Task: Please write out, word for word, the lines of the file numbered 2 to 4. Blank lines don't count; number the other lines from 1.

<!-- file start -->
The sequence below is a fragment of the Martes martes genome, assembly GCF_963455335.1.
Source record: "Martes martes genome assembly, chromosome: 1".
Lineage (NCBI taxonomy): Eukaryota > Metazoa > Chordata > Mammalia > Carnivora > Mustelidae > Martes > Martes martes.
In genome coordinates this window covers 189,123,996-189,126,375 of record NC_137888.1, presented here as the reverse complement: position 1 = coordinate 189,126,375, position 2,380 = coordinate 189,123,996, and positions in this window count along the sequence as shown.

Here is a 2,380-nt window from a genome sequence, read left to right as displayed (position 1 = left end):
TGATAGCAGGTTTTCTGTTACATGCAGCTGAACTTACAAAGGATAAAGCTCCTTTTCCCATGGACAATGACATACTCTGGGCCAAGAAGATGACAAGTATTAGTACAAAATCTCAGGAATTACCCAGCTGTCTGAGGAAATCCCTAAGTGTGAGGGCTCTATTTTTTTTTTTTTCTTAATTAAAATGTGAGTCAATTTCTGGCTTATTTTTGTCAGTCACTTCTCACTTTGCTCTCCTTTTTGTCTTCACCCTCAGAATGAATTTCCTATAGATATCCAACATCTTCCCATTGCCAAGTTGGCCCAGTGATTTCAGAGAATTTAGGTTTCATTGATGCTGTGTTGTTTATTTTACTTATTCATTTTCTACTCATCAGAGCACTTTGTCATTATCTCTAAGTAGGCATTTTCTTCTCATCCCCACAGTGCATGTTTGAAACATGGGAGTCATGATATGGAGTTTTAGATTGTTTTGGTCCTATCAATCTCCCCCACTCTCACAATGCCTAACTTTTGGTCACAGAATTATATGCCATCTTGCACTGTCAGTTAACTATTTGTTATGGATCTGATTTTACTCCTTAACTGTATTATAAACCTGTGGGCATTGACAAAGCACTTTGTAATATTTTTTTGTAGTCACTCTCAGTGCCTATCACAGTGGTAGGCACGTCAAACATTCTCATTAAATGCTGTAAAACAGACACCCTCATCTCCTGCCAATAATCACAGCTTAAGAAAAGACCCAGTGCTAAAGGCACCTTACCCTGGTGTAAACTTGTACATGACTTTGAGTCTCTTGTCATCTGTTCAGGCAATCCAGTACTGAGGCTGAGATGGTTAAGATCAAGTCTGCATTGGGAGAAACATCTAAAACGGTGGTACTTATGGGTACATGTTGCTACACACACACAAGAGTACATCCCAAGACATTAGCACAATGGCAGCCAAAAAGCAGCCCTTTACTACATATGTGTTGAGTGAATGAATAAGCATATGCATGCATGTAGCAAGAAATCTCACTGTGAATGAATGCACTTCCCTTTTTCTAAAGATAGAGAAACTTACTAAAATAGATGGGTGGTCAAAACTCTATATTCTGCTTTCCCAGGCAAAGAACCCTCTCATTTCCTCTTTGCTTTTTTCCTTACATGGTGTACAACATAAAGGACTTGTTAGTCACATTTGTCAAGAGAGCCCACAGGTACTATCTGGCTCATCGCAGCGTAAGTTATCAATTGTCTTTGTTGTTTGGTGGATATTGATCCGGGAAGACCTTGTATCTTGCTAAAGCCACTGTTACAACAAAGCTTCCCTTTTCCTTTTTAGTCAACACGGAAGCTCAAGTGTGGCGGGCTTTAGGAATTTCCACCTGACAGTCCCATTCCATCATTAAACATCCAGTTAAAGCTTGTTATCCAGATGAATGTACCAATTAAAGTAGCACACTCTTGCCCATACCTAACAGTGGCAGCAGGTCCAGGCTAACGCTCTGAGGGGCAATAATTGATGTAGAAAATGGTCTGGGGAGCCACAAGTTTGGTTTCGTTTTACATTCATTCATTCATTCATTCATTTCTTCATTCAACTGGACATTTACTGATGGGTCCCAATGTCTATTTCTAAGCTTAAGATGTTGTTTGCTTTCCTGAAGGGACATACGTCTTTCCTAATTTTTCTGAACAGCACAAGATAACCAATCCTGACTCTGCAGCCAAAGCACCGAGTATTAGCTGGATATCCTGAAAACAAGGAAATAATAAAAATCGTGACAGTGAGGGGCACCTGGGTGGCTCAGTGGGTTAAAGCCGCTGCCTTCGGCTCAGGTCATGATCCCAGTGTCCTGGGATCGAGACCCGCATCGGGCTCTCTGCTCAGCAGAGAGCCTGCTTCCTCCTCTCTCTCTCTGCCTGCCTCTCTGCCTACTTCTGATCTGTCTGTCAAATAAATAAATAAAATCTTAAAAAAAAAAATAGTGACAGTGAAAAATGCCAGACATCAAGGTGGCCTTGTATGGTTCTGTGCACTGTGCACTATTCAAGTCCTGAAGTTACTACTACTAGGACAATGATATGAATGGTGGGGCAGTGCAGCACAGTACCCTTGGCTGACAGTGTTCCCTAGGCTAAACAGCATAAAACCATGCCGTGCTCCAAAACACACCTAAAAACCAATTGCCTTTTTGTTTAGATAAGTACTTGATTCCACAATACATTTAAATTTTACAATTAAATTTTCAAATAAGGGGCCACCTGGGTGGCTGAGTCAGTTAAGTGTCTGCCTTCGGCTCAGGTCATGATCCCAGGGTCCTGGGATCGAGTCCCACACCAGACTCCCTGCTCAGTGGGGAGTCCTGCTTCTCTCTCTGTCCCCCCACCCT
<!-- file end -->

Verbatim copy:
Source record: "Martes martes genome assembly, chromosome: 1".
Lineage (NCBI taxonomy): Eukaryota > Metazoa > Chordata > Mammalia > Carnivora > Mustelidae > Martes > Martes martes.
In genome coordinates this window covers 189,123,996-189,126,375 of record NC_137888.1, presented here as the reverse complement: position 1 = coordinate 189,126,375, position 2,380 = coordinate 189,123,996, and positions in this window count along the sequence as shown.